Grand Western Canal - 5 years on, Exeter

16 November, 2017 | 18:00 - 19:30

Venue address:

Exeter University
One Bateman Lecture Theatre
Exeter
EX4 4QF
United Kingdom
The Grand Western Canal
The Grand Western Canal

About this event

On 21 November 2012 the Grand Western Canal suffered a serious breach and millions of litres of water escaped into adjacent fields. A team of civil engineers, contractors and local residents spent 12 hours installing emergency dams to stem the flow.

Five years on the canal is back to its former glory and a number of back up installations have been provided to ensure the Canal Manager has better control of water levels in times of excessive rainfall.

The reinstatement works were completed in time for the Canal 200th anniversary in 2014 whilst minor improvement and resilience works continued until 2017'. One of our region's Fellows, Kevin Dentith, will describe the repair works and measures taken to reduce the chances of another breach happening in the future.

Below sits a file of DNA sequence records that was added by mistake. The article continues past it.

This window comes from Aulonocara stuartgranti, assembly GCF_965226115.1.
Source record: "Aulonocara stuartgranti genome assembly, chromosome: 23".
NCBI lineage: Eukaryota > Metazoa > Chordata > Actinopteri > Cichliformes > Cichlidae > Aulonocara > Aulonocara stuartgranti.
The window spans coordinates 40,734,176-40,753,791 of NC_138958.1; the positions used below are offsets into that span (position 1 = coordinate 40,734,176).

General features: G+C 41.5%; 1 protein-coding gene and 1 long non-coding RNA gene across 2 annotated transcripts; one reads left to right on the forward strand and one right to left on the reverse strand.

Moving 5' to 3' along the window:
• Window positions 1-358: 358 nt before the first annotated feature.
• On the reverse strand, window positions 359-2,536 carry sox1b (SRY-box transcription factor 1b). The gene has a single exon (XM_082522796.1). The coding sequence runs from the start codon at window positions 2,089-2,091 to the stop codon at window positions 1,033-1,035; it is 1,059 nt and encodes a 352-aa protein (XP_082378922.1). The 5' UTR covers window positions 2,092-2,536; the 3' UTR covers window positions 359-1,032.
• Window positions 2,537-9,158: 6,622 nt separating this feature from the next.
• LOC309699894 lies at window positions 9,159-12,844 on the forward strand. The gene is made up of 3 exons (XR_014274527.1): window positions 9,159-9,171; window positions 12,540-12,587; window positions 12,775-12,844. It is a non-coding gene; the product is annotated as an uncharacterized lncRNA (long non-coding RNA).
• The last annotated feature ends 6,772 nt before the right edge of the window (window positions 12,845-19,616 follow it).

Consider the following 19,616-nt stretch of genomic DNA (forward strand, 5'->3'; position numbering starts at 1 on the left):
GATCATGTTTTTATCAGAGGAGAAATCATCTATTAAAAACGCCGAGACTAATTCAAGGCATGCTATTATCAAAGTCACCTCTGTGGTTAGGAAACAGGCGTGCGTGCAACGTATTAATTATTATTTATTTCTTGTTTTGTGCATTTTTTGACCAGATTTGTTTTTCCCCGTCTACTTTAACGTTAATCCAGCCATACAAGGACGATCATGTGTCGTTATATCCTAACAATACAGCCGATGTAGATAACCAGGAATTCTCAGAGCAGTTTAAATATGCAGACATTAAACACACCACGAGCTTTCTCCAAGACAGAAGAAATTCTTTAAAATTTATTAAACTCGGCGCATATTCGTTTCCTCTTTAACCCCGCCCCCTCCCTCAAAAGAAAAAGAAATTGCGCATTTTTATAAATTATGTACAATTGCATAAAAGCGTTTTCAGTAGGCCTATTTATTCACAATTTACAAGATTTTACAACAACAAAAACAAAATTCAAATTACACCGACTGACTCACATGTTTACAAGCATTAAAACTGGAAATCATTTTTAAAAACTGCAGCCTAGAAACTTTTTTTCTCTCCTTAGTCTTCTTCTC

Contact

For more information, please contact:

Alex Crump
e: alex.crump@devon.gov.uk

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Disclaimer: Any views or opinions expressed on any matters by the presenters or participants during or in connection with this presentation are solely the views of the authors of the respective comments and/or opinions and must not be taken to be the views of ICE or any other organisation. ICE makes no representations, warranties or assurances concerning any information provided in these presentations and accepts no responsibility for the content and/or accuracy.

Speaker

Kevin Dentith

Kevin Dentith is a Chief Engineer with Devon County Council and a Fellow of the Institution of Civil Engineers with over 30 years' experience in bridges and structures. In November 2012 Kevin was a Principal Engineer in the County's Bridge asset management team when the Grand Western Canal water levels rose alarmingly due to a long and sustained period of rainfall – as head of the Council's specialist access team Kevin was called out along with his engineer colleague, Simon Hollyer, to deal with what was looking like a catastrophic failure of the 200 year old canal.

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